Modern technologies like widespread internet access, artificial intelligence, machine learning, and data science have greatly expanded the possibilities for data collection and sharing in medicine. It makes sense, then, that healthcare systems are prioritizing development of comprehensive data analytics programs that use these technologies.
But despite recognition of the massive opportunities, so many healthcare organizations face challenges in moving these important initiatives forward. Why?
The truth is—there is a lot of complexity and nuance involved. Success requires a combination of new skill sets and training, infrastructure investments to support greater data access, coordination across multiple departments, and genuine enthusiasm for data-driven care at all levels of the organization. Above all, it requires the ability to bring disparate groups of people together around a common language and set of processes, as well as a shared vision for the power of data to improve care quality and patient outcomes while driving down costs.
A new model for building healthcare data programs
For any healthcare organization looking to better leverage the power of its clinical and operational data, the first step is to assess current capabilities and gaps, and then create a plan for monitoring incremental improvement in identified areas. The Phrase Health Capabilities Model is specifically designed to make this complex process easier to track and manage over time.
The model provides recognizable descriptions of the various phases of data analytics program maturity, so that healthcare systems can quickly identify their current state and delineate the step-by-step infrastructure development required for enhanced data collection, sharing, and analysis.
The model spans the three major facets of all data analytics projects: people, processes, and technology. To make it easier to consume, it is segmented into three concise volumes. The Phrase Health Capabilities Model Volume 1—introduced here—focuses on the interaction of various people and teams within a healthcare data program. Capabilities Model Volume 1 is divided into two areas related to people: data translation and data engagement.
Data translation refers to the ability that people within organizations have to transform deep insights generated through sophisticated analytics into improved decision making and real clinical impact.
When done well, data translation allows disparate groups of people to work within a single health system more easily, using shared language. Clinical staff can talk intelligently about data-related topics. Analytics staff can communicate with clinical and quality-focused teams more clearly about their work. The teams’ overlap in terminology and domain knowledge helps to effectively communicate needs and constraints between members and departments.
By using the Phrase Health Capabilities Model, Vol. 1, organizations can establish their own baseline and then steadily chart progress toward more advanced levels of data translation. To provide a snapshot of this continuum, people at health systems in Phase 1 generally lack the capacity to link analytics to clinical care objectives. Staff follow their own experience and training to deliver excellent care, but their workflows are often not substantiated with data from the organization. At the other end of the spectrum, health systems that have reached Phase 8 are able to coordinate complex analytics initiatives across large groups of quality and data-focused stakeholders. Training and constant learning about data initiatives are integral to the culture at these organizations.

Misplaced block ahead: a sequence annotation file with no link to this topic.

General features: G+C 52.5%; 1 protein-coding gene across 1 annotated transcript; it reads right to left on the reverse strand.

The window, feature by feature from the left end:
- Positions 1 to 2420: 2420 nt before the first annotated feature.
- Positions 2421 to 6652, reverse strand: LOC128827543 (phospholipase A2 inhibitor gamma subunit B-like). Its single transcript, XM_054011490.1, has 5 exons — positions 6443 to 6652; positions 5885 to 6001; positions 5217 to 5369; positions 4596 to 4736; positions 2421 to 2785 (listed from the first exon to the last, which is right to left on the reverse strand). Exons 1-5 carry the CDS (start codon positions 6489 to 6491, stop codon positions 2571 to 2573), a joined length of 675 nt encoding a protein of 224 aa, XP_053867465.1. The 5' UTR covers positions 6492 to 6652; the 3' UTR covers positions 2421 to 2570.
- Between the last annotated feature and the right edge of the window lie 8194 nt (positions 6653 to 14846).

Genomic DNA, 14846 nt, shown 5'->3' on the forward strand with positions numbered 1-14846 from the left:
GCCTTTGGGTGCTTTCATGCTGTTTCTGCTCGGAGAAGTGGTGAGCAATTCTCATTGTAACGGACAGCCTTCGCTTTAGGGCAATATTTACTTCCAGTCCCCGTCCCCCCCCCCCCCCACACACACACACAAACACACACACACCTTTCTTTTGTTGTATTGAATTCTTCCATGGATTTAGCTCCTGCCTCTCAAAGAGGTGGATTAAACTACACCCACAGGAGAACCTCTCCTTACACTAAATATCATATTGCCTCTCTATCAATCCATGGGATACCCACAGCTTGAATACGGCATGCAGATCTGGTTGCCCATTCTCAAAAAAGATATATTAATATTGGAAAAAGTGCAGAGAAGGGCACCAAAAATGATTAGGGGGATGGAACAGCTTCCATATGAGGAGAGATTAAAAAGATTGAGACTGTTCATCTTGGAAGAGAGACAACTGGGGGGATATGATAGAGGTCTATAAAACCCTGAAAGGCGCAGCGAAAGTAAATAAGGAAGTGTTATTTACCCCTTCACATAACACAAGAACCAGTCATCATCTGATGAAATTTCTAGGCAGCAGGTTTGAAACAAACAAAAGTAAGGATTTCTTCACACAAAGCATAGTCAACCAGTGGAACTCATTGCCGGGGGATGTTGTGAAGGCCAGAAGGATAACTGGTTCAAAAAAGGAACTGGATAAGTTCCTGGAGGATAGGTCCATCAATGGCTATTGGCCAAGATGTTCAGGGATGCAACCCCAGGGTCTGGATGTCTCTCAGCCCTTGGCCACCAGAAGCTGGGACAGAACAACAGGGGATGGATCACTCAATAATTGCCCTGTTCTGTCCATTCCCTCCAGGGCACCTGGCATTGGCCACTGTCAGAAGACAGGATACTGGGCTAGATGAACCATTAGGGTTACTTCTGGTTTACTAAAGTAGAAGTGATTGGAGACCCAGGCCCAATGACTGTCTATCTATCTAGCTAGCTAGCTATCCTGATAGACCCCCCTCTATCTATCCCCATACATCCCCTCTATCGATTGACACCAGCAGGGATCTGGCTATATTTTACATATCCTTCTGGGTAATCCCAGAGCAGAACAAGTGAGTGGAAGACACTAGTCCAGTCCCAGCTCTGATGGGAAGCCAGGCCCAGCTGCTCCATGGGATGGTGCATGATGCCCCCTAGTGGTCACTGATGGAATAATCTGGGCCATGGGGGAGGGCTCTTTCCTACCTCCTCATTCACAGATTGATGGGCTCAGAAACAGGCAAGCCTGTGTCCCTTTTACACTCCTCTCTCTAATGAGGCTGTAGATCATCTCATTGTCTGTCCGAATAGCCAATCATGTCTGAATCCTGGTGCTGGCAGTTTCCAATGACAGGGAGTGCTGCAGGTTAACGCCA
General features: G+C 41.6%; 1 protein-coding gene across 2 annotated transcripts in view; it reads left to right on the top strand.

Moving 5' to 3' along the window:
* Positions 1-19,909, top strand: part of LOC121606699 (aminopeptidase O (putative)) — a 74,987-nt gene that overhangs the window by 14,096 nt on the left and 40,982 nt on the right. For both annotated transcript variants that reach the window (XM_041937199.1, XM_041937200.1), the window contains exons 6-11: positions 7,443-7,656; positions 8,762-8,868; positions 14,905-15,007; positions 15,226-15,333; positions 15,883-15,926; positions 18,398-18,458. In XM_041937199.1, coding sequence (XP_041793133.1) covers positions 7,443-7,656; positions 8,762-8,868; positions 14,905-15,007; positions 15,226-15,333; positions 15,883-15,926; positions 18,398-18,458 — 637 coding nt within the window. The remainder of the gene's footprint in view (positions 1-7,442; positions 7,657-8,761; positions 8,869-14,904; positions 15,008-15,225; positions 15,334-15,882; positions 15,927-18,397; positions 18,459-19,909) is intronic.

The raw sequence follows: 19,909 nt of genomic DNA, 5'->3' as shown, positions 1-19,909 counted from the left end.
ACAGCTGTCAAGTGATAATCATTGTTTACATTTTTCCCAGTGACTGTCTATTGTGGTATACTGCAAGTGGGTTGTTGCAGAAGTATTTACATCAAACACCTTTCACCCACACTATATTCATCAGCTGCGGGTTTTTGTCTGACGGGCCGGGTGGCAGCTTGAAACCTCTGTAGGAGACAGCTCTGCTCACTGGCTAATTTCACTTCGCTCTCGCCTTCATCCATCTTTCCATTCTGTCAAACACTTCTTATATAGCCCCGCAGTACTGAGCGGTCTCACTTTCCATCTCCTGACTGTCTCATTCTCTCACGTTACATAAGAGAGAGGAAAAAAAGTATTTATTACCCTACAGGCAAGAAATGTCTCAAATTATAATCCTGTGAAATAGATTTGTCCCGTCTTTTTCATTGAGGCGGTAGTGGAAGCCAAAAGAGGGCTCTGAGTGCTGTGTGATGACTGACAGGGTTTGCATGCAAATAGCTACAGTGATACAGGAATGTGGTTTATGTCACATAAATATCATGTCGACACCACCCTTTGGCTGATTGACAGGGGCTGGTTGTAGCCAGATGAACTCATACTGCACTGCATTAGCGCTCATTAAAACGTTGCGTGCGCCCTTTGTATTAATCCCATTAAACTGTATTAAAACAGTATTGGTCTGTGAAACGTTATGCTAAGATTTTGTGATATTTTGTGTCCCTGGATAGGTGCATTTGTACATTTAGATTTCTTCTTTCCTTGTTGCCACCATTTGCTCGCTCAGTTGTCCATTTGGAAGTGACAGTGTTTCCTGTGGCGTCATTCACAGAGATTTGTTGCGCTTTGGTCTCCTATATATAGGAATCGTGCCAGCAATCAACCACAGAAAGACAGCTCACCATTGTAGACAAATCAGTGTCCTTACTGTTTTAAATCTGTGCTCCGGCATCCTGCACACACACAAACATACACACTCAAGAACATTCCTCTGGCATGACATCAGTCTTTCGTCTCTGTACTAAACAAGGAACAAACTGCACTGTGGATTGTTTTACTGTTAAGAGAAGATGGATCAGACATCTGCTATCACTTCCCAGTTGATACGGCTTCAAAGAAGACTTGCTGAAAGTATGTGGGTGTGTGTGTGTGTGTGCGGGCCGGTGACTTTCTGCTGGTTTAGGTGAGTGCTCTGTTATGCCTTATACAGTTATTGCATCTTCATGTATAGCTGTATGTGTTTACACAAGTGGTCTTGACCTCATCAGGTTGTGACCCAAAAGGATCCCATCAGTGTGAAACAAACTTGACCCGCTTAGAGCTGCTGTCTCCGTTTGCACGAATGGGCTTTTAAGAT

For one pediatric health system in Ohio, expanding learning opportunities for staff meant establishing a leadership development curriculum that incorporated both quality improvement and analytics training. This health system now selects top talent across the organization to participate in a five-month intensive course in which leaders execute a key patient safety or quality improvement (QI) project. Individuals are able to hone their quality and analytics skills by implementing QI methodologies (like the PDSA Cycle) and liaising with technical resources to acquire and evaluate clinical data.
Volume 1 of the Phrase Health Capabilities Model is also geared to tracking the second big people-related driver of analytics program success: data engagement. This occurs when employees across the entire organization assume responsibility for applying data—not just intuition— to solving a range of problems. Clinical staff can then serve as consultants to ensure the validity and value of these efforts. Properly executed, data engagement improves care and service delivery in as many areas as possible.
One data engagement use case is optimizing an electronic health record (EHR) alert that communicates guidance to a nurse who is administering medication to a patient. In organizations that prioritize people-centric capabilities like those outlined in the model, close attention is given to the specific data incorporated into the alert, the way in which that alert is written and communicated, and evaluating how the clinician uses that information in delivering care.
Explore the model to learn more
The Phrase Health Capabilities Model provides practical guidance for making people-centered progress in the areas of data translation and data engagement—two critical components of analytics success. With recognizable descriptions and clear examples of what each stage in the journey looks like, the model is designed to help organizations at varying levels of data maturity quickly pinpoint areas for investment and growth.